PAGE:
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The G8 also committed itself to working to fill the immediate $500 million financing gap for the education fast-track initiative. Again in line with broader United Kingdom policy, the G8 committed itself to helping to provide long-term predictable funding to ensure that every child gets to school, and reiterated its commitment to ensuring that no country that was seriously committed to education for all would be thwarted in the achievement of its goal by a lack of resources. That will help the meeting of the millennium development goal of universal primary education by 2015.

In addition, the G8 committed itself to identifying, agreeing and supporting lasting solutions to the financing of peacekeeping missions in Africa. That is essential if key missions such as the African Union mission in Darfur are not to limp on hand to mouth for month after month. We agreed a strong statement on the crisis in Darfur. The truth is that President Bashir of Sudan has consistently refused to admit a hybrid United Nations-African Union force, and has consistently moved only under the threat of pressure from outside. Unless he now agrees to the G8 and UN demands, we are committed to a new and tougher package of sanctions, through the Security Council, to force him to do so.

Our last session was dominated by discussion of the world trade talks. The gap has now narrowed. There is the real possibility of agreeing an outline deal by the end of June. The outstanding elements amount to only a few percentage points either way. We are therefore closer to the headline numbers than ever before, but we have to move from wanting to do the deal to doing it. The meeting that will take place at G4 between 19 and 23 June will be absolutely crucial. Britain will continue to do all we can—and we have done much over the past months—to bridge the remaining gap.

The benefits of a world trade agreement for the wealthy nations as well as the developing nations are enormous. It would be good for business and jobs, good for the multilateral system, and good for the world's poorest. I urge the United States, the European Union and the G20 developing countries to get that deal done. It will be great to succeed. It will be a profound shame to fail.

As usual at G8 summits, I also had bilateral meetings with a number of leaders, in particular a long and frank meeting with President Putin, covering the range of issues currently under discussion—the Litvinenko case, Kosovo, ballistic missile defence and energy policy. I set out our view that people were becoming worried and fearful about the implications of present Russian policy. The President set out with equal frankness his views. It was right to have such an exchange. The issues were aired with complete openness on both sides. I said to him that we wanted a good relationship with Russia. He affirmed his desire to see Russia-UK relations strong, but the truth is that the issues between our two countries remain unresolved.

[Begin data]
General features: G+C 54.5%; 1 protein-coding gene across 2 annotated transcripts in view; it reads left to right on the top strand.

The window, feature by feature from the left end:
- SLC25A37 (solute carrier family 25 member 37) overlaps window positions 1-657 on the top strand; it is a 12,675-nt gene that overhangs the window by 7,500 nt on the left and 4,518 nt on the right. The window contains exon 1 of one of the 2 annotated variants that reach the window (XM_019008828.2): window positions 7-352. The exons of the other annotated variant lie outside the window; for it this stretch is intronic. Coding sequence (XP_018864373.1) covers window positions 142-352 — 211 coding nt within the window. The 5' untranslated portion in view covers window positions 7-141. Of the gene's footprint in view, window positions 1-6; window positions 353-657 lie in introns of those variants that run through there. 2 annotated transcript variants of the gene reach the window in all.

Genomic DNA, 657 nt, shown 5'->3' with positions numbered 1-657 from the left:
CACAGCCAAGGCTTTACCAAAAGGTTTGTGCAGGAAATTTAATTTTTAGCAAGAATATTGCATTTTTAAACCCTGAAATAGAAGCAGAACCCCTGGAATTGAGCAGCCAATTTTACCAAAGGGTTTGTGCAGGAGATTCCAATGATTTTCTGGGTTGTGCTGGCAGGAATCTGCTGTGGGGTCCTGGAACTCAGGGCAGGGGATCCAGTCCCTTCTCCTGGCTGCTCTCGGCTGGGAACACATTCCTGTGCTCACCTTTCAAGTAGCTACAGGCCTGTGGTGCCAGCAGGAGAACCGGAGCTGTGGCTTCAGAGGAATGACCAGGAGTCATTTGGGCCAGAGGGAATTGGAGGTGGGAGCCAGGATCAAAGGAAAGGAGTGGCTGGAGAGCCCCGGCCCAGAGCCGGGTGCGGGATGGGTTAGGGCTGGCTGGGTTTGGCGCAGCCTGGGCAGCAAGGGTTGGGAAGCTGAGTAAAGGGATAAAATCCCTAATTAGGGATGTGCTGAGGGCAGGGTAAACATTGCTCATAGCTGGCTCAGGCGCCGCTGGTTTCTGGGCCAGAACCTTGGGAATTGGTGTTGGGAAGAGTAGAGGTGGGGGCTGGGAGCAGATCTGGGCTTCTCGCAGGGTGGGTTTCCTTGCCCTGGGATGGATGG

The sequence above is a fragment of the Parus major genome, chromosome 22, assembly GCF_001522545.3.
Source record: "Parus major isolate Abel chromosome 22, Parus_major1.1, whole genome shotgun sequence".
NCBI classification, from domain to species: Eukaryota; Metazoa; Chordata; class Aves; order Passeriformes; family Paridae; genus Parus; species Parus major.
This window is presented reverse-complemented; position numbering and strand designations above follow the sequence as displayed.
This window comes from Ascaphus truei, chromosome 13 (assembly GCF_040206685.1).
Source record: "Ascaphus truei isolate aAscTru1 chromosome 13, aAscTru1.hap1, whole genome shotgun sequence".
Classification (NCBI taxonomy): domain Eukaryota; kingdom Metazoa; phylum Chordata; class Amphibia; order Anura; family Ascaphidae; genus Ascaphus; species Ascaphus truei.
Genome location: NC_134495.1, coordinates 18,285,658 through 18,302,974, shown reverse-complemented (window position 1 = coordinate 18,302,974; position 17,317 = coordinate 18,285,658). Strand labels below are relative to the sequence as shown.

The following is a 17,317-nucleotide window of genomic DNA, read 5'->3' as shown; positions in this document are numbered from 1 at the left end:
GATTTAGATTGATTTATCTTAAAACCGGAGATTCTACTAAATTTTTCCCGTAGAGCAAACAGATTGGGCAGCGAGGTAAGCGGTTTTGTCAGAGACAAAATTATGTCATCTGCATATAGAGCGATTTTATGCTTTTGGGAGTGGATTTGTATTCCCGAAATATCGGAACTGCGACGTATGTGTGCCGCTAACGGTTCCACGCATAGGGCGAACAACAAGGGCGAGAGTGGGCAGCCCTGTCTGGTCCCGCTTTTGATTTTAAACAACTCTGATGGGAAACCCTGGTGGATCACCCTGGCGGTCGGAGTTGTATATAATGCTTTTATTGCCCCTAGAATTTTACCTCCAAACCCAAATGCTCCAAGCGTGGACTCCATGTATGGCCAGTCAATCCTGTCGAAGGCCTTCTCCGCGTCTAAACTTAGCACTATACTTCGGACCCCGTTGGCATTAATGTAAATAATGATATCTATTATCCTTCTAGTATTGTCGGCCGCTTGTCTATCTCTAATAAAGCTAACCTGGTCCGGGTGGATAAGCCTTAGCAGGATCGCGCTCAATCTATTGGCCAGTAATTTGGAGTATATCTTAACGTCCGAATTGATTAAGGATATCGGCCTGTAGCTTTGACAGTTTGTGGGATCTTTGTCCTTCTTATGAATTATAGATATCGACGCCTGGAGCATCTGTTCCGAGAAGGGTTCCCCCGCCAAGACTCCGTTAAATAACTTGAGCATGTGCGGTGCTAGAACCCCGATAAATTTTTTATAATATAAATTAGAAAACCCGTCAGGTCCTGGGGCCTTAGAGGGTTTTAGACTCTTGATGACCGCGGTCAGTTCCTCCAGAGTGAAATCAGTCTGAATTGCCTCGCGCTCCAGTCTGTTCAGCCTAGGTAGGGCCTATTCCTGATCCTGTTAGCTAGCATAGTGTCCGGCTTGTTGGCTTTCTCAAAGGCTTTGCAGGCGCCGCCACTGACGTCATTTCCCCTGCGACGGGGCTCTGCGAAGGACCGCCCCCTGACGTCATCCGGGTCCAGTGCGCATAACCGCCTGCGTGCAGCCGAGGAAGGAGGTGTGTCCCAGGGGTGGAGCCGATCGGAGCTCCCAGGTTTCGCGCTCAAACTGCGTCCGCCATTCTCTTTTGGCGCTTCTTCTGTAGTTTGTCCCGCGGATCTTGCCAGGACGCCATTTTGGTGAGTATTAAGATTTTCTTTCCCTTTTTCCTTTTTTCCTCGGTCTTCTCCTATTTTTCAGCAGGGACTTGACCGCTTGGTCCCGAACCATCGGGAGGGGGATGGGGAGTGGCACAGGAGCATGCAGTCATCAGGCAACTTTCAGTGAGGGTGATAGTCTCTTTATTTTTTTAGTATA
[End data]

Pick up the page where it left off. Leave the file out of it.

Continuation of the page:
Therefore, this summit made a real breakthrough on climate change, more progress on Africa and showed again the value to Britain of its transatlantic and European alliances. I commend the outcome to the House.

Mr. David Cameron (Witney) (Con): I would like to start by thanking the Prime Minister for his statement. I wish to raise four main areas. The first is climate
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change. The agreement reached at the G8 is welcome and we should congratulate the Prime Minister on his part in achieving it. Clearly, the US Administration are now taking a different approach to climate change, but can he tell us the extent to which he believes that the change in language will be backed by changes in action? After the Prime Minister's first summit in 1997, he told the House that the United States could be on the verge of agreeing to legally binding targets. We still need that to happen.

Will the Prime Minister clear up the potential confusion about baselines for the targets? Does he agree that the cuts must be measured from a 1990 baseline? As he said, the involvement of India and China is vital. He said that the goal must now be a full successor to the Kyoto treaty, with binding targets, involving the US, India and China. What prospect does he see for real progress to be made at December's UN climate change conference in Indonesia?

The destruction of the world's forests is responsible for one fifth of carbon emissions, which is even more than those generated by transport. Does the Prime Minister agree that the language in the communiqué about deforestation is very disappointing? When it comes to climate change, clearly, international action is essential, but domestic leadership remains vital. Does he share my concern that carbon emissions in the United Kingdom have risen in the past decade?